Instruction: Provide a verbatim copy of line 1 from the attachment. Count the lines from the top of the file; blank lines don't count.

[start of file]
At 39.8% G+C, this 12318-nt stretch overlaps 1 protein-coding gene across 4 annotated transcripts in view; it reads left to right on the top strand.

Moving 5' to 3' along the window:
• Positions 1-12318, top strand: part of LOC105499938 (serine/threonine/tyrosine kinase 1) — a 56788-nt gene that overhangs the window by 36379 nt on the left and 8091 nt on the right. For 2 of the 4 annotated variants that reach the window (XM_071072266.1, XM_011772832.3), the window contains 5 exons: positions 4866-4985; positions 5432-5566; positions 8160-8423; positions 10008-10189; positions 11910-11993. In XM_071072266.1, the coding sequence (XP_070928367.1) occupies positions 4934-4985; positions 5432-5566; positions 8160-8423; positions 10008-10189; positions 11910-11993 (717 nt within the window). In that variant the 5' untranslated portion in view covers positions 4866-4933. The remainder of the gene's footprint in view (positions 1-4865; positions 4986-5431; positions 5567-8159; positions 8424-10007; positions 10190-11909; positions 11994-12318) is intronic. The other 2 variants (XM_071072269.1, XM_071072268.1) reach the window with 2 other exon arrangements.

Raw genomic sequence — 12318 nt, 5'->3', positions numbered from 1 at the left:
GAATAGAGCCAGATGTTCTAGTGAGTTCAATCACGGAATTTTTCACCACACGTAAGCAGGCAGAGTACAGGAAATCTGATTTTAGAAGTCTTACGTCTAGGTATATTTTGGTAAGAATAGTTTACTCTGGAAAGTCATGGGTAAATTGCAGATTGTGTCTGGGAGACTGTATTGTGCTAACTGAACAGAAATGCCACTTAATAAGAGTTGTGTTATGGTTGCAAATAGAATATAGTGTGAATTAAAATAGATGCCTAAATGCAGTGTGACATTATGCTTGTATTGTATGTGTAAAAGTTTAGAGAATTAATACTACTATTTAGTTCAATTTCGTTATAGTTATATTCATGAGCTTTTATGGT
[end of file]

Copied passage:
At 39.8% G+C, this 12318-nt stretch overlaps 1 protein-coding gene across 4 annotated transcripts in view; it reads left to right on the top strand.